Maybe in coming up with the code, On Kawara was simply putting off time before the Apollo 11 mission got underway on July 16. He was going to put a lot of Date Painting effort into that.

Maybe an evening at home in his Central Street studio started with On reading
MAD, enjoying the smart, sharp, funny, left-wing writing. Maybe when Hiroko went to bed, that was when On decided to make Code: Eight quintillion.. out of the double-page that must have been his favourite in the 48-page issue:


The full story of how this code was cracked is outlined in GAME ON (36). Suffice to say here, that artist Anders Delbom was integral to the solution, and that his puzzle-guzzling friend, Tommy Wrede, made the crucial leap. I am so proud of the team that spontaneously came together to help me out when help was exactly what was needed.

I think Anders must have said to Tommy that all we knew for sure was that the list of numbers called
Code: Eight quintillion… was explained by something in this issue of Mad Magazine (because On Kawara said that to Ursula Meyer and she wrote it down as I've already mentioned). I think Tommy must have looked at the numbers of the code as transcribed by me from streams of letters into numbers, the first being 'five hundred' represented as '500'. And I think he must have noticed the 500 at the beginning of panel one in the above double-page spread.


And his mind would have lit up - as mine subsequently did - at the sight of twelve panels with twelve lines in each panel, corresponding to the 12 paragraphs of spelled out numbers in the double-page spread in the On Kawara: Silence catalogue!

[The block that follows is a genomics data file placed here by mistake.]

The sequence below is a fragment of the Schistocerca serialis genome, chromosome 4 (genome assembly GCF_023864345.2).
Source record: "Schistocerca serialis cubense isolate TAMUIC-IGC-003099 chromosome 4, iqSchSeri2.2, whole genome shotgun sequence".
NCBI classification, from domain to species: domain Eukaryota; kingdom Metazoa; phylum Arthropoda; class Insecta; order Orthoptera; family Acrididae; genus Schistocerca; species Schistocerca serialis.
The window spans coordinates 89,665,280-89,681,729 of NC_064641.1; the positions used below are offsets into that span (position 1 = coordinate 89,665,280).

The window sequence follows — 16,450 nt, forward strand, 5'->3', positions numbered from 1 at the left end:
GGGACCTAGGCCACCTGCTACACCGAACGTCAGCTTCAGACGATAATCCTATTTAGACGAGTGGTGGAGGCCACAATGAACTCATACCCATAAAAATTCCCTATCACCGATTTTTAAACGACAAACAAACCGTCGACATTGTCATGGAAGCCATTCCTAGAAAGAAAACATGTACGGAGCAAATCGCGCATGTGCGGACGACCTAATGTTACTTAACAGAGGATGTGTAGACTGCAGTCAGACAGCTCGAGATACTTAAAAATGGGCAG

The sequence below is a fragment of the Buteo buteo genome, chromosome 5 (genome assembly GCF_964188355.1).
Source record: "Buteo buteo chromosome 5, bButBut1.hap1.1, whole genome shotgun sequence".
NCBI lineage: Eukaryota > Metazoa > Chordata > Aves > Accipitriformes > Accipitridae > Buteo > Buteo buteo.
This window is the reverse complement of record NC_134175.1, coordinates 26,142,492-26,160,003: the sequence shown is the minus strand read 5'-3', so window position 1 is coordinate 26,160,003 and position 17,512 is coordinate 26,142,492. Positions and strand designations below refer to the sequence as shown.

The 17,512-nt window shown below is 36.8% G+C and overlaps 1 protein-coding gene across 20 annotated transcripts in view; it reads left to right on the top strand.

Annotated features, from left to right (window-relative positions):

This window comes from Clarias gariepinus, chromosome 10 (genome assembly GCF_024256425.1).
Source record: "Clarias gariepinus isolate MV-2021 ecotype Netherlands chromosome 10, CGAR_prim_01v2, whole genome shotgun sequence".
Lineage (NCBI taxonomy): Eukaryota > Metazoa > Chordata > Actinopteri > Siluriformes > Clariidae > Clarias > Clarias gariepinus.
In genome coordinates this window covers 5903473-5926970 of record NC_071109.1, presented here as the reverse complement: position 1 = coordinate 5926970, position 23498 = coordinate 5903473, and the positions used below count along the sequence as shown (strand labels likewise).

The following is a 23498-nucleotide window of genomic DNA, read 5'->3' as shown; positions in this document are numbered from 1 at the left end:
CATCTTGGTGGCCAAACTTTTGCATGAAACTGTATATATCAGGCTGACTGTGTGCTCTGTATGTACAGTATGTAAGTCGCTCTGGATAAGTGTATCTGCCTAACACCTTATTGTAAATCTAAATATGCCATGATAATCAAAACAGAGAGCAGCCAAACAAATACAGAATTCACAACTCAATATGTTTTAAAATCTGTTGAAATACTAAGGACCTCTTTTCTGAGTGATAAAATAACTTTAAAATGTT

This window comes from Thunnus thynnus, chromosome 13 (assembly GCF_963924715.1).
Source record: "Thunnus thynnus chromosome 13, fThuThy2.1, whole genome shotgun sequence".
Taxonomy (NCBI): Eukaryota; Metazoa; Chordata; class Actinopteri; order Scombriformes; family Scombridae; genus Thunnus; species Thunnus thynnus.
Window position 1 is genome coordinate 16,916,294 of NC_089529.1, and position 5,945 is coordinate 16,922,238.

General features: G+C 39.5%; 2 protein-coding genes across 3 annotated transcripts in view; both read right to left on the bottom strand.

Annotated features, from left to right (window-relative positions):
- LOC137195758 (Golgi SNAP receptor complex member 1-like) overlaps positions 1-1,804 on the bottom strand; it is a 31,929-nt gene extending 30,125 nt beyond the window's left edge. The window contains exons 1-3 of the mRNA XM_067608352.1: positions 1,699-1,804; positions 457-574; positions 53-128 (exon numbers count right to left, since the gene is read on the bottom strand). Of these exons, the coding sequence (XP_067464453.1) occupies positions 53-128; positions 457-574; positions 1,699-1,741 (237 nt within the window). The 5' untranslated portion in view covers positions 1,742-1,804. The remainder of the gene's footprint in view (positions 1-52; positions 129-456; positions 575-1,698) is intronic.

So let's go back to July 1969 and imagine On Kawara relating to this
MAD Magazine article for the first time. The reader is supposed to take one possibility from panel one, add the words 'paraded through' from the 'PROTEST NEWSPAPER STORY' control panel. Then take a sample phrase from panel two and add the word 'in' from the control panel. And so on. Here is panel 9 as a second example:


And here is the all-important control panel:


So, just choosing the first option each time, one would have:

'500 Yippies paraded through the streets in Berkeley today protesting the war in Vietnam. The demonstration began after a bearded male was seized by an off-duty policeman. When police arrived they were greeted by a shower of rocks and shouts of "Make love, not war!" The police responded with nightsticks. Speaking over television, this evening, the Governor declared a state of emergency and called for calm.'

The Vietnam mention makes me associate the above paragraph with On Kawara. What other choices might he have made? Would he have come up with a similar or a very different newspaper protest story?

Perhaps On Kawara went though a few further possibilities as he internally congratulated himself on the result of his cancer tests. Later (if not earlier, as it was on July 14 that Hiroko enclosed the typed pages of Code: Eight quintillion… in her letter to Kasper Konig), On realised he could use the MAD feature in another way. He could make a code out of it. (After all, not one of its 12 x 12 = 144 options had anything to do with cancer, or any other illness, or doctors, or hospitals.) So that the double-page spread could be recreated by anyone who had the code.

The feature starts '500 Yippies'. Which has to code into 500 0.210505106? This becomes the first line of Code, being 'Five hundred two hundred ten million five hundred five thousand one hundred and six millionths'. How did On put it to Ursula Meyers again?